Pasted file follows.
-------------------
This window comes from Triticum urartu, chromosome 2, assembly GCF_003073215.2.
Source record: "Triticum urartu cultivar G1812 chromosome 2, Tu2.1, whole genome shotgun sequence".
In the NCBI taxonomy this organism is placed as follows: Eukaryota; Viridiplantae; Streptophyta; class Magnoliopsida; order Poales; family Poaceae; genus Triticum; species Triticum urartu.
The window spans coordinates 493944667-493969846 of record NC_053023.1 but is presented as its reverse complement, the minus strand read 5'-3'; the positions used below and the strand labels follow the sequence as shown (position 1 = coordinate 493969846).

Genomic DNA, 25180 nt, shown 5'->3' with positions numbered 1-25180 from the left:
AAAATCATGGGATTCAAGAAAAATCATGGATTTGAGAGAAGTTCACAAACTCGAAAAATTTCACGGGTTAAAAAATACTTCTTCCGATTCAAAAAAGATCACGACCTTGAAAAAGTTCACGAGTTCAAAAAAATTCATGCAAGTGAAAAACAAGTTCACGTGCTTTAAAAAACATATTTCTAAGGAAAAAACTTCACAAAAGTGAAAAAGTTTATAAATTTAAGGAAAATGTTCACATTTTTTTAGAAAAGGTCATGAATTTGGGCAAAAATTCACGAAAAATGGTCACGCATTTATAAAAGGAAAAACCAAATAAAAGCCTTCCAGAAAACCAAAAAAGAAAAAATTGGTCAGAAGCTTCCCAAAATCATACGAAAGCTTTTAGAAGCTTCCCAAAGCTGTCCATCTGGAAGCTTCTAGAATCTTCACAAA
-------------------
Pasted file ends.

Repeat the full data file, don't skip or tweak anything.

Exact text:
This window comes from Triticum urartu, chromosome 2, assembly GCF_003073215.2.
Source record: "Triticum urartu cultivar G1812 chromosome 2, Tu2.1, whole genome shotgun sequence".
In the NCBI taxonomy this organism is placed as follows: Eukaryota; Viridiplantae; Streptophyta; class Magnoliopsida; order Poales; family Poaceae; genus Triticum; species Triticum urartu.
The window spans coordinates 493944667-493969846 of record NC_053023.1 but is presented as its reverse complement, the minus strand read 5'-3'; the positions used below and the strand labels follow the sequence as shown (position 1 = coordinate 493969846).

Genomic DNA, 25180 nt, shown 5'->3' with positions numbered 1-25180 from the left:
AAAATCATGGGATTCAAGAAAAATCATGGATTTGAGAGAAGTTCACAAACTCGAAAAATTTCACGGGTTAAAAAATACTTCTTCCGATTCAAAAAAGATCACGACCTTGAAAAAGTTCACGAGTTCAAAAAAATTCATGCAAGTGAAAAACAAGTTCACGTGCTTTAAAAAACATATTTCTAAGGAAAAAACTTCACAAAAGTGAAAAAGTTTATAAATTTAAGGAAAATGTTCACATTTTTTTAGAAAAGGTCATGAATTTGGGCAAAAATTCACGAAAAATGGTCACGCATTTATAAAAGGAAAAACCAAATAAAAGCCTTCCAGAAAACCAAAAAAGAAAAAATTGGTCAGAAGCTTCCCAAAATCATACGAAAGCTTTTAGAAGCTTCCCAAAGCTGTCCATCTGGAAGCTTCTAGAATCTTCACAAA